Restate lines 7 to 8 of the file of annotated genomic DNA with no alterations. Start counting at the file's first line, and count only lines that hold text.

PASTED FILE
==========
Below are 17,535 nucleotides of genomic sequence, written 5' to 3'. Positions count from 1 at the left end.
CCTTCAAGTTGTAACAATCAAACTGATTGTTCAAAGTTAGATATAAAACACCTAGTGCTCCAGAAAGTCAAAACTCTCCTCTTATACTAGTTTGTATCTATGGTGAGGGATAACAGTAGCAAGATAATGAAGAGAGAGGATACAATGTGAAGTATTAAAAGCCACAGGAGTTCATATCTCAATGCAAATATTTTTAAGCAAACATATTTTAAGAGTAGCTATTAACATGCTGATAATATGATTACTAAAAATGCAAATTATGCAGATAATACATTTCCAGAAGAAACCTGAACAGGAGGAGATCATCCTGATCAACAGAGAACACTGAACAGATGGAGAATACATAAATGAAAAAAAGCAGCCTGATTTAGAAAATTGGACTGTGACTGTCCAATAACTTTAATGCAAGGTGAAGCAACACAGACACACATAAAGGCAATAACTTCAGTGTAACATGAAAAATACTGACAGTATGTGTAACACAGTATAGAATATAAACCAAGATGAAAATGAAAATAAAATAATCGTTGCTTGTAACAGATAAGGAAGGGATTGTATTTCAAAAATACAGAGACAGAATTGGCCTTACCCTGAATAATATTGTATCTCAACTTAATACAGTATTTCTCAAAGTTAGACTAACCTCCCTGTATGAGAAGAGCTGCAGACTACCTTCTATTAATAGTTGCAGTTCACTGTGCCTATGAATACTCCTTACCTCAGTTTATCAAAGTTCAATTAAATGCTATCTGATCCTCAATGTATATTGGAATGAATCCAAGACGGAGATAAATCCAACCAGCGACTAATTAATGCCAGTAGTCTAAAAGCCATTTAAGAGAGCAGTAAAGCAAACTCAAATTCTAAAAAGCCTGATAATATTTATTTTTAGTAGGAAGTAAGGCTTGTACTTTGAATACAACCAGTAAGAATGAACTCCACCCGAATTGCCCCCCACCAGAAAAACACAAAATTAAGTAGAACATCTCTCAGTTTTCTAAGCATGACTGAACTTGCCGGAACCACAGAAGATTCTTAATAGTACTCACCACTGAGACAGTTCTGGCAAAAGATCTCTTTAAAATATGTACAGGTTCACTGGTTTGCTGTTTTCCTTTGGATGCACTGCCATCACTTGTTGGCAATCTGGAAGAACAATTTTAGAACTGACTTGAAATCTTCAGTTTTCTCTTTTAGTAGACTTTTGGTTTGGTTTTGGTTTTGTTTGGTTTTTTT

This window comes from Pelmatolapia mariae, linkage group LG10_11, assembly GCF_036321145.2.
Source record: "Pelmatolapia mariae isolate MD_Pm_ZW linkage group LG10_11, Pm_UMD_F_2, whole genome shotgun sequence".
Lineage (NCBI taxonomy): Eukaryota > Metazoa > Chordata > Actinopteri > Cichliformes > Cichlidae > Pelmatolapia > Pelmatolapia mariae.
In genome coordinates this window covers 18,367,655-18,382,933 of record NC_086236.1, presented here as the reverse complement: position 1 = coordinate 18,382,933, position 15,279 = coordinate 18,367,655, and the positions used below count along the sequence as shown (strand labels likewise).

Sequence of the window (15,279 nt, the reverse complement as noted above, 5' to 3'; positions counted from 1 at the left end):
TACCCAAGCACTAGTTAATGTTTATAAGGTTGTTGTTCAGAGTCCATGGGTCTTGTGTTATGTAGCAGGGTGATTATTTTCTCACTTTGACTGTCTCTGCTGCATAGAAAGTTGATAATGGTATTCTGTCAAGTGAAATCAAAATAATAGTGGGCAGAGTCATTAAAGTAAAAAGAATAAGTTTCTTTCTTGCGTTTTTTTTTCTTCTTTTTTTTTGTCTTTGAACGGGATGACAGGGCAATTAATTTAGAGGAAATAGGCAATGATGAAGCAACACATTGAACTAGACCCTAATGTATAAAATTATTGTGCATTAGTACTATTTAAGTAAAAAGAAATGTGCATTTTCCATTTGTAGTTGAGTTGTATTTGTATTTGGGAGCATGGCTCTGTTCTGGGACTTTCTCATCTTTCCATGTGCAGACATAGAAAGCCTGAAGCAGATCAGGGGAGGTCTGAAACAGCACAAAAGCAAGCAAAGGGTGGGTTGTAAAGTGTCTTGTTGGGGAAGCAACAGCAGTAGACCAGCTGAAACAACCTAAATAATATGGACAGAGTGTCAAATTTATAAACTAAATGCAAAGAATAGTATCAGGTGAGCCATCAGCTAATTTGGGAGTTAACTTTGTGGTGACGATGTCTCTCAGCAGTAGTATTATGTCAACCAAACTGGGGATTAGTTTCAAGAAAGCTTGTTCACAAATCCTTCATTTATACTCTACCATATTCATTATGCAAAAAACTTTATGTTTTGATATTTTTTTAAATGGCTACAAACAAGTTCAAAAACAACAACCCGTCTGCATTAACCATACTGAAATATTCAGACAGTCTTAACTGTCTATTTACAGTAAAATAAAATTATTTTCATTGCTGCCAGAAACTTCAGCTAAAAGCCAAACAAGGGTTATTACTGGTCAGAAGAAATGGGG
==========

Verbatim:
Sequence of the window (15,279 nt, the reverse complement as noted above, 5' to 3'; positions counted from 1 at the left end):
TACCCAAGCACTAGTTAATGTTTATAAGGTTGTTGTTCAGAGTCCATGGGTCTTGTGTTATGTAGCAGGGTGATTATTTTCTCACTTTGACTGTCTCTGCTGCATAGAAAGTTGATAATGGTATTCTGTCAAGTGAAATCAAAATAATAGTGGGCAGAGTCATTAAAGTAAAAAGAATAAGTTTCTTTCTTGCGTTTTTTTTTCTTCTTTTTTTTTGTCTTTGAACGGGATGACAGGGCAATTAATTTAGAGGAAATAGGCAATGATGAAGCAACACATTGAACTAGACCCTAATGTATAAAATTATTGTGCATTAGTACTATTTAAGTAAAAAGAAATGTGCATTTTCCATTTGTAGTTGAGTTGTATTTGTATTTGGGAGCATGGCTCTGTTCTGGGACTTTCTCATCTTTCCATGTGCAGACATAGAAAGCCTGAAGCAGATCAGGGGAGGTCTGAAACAGCACAAAAGCAAGCAAAGGGTGGGTTGTAAAGTGTCTTGTTGGGGAAGCAACAGCAGTAGACCAGCTGAAACAACCTAAATAATATGGACAGAGTGTCAAATTTATAAACTAAATGCAAAGAATAGTATCAGGTGAGCCATCAGCTAATTTGGGAGTTAACTTTGTGGTGACGATGTCTCTCAGCAGTAGTATTATGTCAACCAAACTGGGGATTAGTTTCAAGAAAGCTTGTTCACAAATCCTTCATTTATACTCTACCATATTCATTATGCAAAAAACTTTATGTTTTGATATTTTTTTAAATGGCTACAAACAAGTTCAAAAACAACAACCCGTCTGCATTAACCATACTGAAATATTCAGACAGTCTTAACTGTCTATTTACAGTAAAATAAAATTATTTTCATTGCTGCCAGAAACTTCAGCTAAAAGCCAAACAAGGGTTATTACTGGTCAGAAGAAATGGGG